Socio-economic justice, freedom of movement, and post-conflict justice shouldn’t be seen as privileges in Kosovo. Their absence should be recognized for what it is: oppression.
With the many problems Kosovars are facing today, it seems as though the discourse about oppression has faded away ever since the end of the war in 1999. We believed that we would finally be free to live meaningful lives. However, for Kosovars, the present is defined by anything but individual and collective freedom.
Oppression against a particular population is often structural and historical. Nowhere in Europe is this more evident than in the case of Kosovo. In many ways Kosovo resembles many post-colonial nations that have been economically exploited in the past: its people divided and inferiorized, its collective conscious colonized. Today, oppression is more implicit, but just as distressing.
To be plain-spoken, I am perfectly well aware that there is a privileged segment in Kosovar society (there is always, everywhere) which lives perfectly comfortable with the situation as is and enjoys the benefits of a perhaps more affluent social position in a place plagued by poverty. Poverty itself, I would argue, is the manifestation of the most vicious form of social injustice. They are able to ignore any thoughts related to this agonizing and grim reality.
But the self-perception of the majority of Kosovars is one of inferiority and helplessness, particularly in the face of inescapable media and pop culture depictions of a more prosperous Europe. It might well be that Kosovo society can only exist this way as a result of self-deception, denial, and the absence of self-awareness. Frankly stated, it is time to recognize that we were and still are an oppressed people.
We are not able to do the things others do, not because we have a deficit of intelligence or even democracy for that matter, but because we are intentionally being restrained from exercising our freedoms – because of forces external to us, we are unfree, which is the same as being oppressed. This oppression derives in part from the ghosts of the past which still haunt us to this day; from the lack of well-being which derives from the path-dependence associated with being a post-conflict society and from the corruption in all sectors; from the continuous bullying, threats and sabotaging actions of our much more powerful neighbor (once our colonizer), who continues to stay in a seemingly eternal state of historical torment (to the disadvantage of the entire region); as well as from the stony-hearted neglect of the European Union which set out on a mission to “democratize” Kosovo.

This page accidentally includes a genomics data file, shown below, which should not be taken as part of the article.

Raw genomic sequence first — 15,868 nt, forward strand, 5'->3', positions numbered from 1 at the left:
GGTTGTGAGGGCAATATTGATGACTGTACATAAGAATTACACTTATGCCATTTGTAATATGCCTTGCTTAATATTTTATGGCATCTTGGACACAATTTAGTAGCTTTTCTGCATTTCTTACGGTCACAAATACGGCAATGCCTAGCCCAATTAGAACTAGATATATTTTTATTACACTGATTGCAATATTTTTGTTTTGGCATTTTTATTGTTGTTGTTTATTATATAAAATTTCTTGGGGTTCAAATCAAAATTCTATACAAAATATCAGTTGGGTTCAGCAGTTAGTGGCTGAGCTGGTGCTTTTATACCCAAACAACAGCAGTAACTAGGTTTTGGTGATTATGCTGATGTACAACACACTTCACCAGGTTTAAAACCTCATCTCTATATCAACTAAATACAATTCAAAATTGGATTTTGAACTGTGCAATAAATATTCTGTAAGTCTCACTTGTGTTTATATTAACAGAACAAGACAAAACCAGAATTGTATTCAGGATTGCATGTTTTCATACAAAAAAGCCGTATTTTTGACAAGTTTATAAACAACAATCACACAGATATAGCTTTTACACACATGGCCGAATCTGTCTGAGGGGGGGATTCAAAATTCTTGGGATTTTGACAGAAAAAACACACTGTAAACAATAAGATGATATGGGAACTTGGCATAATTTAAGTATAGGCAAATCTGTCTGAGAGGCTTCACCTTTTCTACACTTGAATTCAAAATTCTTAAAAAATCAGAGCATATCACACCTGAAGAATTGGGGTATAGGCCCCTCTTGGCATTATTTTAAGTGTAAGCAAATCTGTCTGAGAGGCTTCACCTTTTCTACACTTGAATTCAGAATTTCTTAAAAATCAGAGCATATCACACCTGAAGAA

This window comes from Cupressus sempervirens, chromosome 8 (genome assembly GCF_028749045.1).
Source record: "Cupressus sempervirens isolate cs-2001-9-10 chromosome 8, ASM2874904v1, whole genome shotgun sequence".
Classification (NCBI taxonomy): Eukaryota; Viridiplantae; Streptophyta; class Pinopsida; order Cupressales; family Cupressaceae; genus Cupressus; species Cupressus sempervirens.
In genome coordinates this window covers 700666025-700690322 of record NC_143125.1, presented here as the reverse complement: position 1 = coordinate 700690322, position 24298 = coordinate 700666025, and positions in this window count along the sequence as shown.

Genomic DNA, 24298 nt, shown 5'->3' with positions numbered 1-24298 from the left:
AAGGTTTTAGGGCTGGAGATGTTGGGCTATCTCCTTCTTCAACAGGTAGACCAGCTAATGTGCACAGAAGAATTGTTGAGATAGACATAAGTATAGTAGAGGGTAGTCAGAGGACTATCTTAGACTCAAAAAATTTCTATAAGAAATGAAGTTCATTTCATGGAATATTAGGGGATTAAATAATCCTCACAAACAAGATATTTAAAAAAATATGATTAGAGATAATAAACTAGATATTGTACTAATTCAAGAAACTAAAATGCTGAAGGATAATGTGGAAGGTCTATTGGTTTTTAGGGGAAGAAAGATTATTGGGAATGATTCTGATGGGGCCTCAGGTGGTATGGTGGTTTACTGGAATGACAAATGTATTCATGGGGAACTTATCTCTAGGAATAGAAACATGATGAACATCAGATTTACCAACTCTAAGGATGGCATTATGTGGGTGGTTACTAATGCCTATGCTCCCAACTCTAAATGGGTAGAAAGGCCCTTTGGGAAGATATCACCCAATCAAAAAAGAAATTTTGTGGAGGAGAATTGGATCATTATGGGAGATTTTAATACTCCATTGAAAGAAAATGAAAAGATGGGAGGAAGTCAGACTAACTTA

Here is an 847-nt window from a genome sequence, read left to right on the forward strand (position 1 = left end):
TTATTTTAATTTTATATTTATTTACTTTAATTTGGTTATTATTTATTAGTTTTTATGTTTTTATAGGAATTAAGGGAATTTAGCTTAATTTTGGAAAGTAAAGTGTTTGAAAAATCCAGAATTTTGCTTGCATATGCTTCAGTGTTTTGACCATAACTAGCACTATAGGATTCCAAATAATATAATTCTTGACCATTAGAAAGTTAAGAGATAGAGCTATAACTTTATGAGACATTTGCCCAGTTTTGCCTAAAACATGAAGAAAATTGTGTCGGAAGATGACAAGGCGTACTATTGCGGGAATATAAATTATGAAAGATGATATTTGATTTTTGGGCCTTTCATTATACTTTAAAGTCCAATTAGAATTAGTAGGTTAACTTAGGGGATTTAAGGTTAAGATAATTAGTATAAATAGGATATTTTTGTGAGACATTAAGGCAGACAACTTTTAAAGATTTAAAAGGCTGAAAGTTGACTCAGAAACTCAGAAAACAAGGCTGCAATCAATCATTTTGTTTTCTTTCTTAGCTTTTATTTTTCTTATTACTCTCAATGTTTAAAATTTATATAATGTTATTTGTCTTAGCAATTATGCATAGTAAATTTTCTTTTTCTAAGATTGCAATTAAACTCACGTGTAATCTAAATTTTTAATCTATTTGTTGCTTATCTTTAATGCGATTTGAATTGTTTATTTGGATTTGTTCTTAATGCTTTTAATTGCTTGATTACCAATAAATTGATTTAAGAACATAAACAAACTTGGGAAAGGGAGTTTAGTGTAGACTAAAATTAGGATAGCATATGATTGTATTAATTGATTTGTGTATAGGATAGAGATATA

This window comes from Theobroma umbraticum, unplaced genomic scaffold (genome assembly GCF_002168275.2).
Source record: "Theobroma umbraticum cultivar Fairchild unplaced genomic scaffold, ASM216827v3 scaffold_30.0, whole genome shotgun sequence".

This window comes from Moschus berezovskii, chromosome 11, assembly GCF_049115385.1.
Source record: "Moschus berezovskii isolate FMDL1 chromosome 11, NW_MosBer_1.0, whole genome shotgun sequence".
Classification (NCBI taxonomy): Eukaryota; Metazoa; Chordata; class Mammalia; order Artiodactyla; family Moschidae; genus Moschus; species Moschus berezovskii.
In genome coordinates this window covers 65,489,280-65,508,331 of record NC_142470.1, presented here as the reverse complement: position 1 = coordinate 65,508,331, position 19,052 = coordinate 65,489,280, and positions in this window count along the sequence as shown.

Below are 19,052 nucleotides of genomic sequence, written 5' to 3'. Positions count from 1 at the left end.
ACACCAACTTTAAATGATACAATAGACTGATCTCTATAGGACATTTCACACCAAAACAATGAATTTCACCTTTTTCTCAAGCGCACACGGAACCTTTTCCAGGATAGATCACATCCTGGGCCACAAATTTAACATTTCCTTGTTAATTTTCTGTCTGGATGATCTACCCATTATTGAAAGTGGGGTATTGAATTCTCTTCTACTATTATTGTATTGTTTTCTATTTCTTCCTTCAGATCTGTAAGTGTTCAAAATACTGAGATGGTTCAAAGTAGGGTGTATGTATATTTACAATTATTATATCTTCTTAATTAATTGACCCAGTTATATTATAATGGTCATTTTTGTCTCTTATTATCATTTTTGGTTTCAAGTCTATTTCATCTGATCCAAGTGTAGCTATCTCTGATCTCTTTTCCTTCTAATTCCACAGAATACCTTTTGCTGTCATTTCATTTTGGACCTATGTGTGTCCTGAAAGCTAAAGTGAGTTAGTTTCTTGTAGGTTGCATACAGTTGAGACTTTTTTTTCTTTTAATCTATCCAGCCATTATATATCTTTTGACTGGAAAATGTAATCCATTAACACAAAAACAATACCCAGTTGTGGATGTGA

For many people the past is too close behind, especially for the families of the war victims and those in whose minds the years of persecution, segregation and ethnic supremacy are still very vivid. They were oppressed in the most horrendous of ways even after the war ended. Their pain has been silenced at best, even denied by the same people who orchestrated it. They never had the opportunity to deal with the past in a proper way and their perpetrators are still free. And what about the thousands and thousands of people that had to leave their homes to escape this war in the same exact way that Syrians are escaping today? What happened to those who returned to find their homes in ashes?
Reconciliation in Kosovo and elsewhere in the former Yugoslavia can only happen if there is moral and collective reparations for the victims and penalties for the perpetrators. Often, people tend to view this as a matter of opinion and disagreement between the Balkan nations. However, that it is a bad thing to be murdered, tortured or raped, humiliated or hurt, is not an opinion: it is a fact. In former Yugoslav countries, the governments have never really moved away from the nationalist-populist and divisive rhetoric of the past which relies on anything but facts. Serbia’s continued unwillingness to recognize Kosovo is a continuous denial of its role in the war; it’s a continuous denial of the de-facto apartheid dictatorship reign of Milosevic over Kosovo’s population before the eruption of this war. It is indeed a denial of well-known and well-documented dark truths.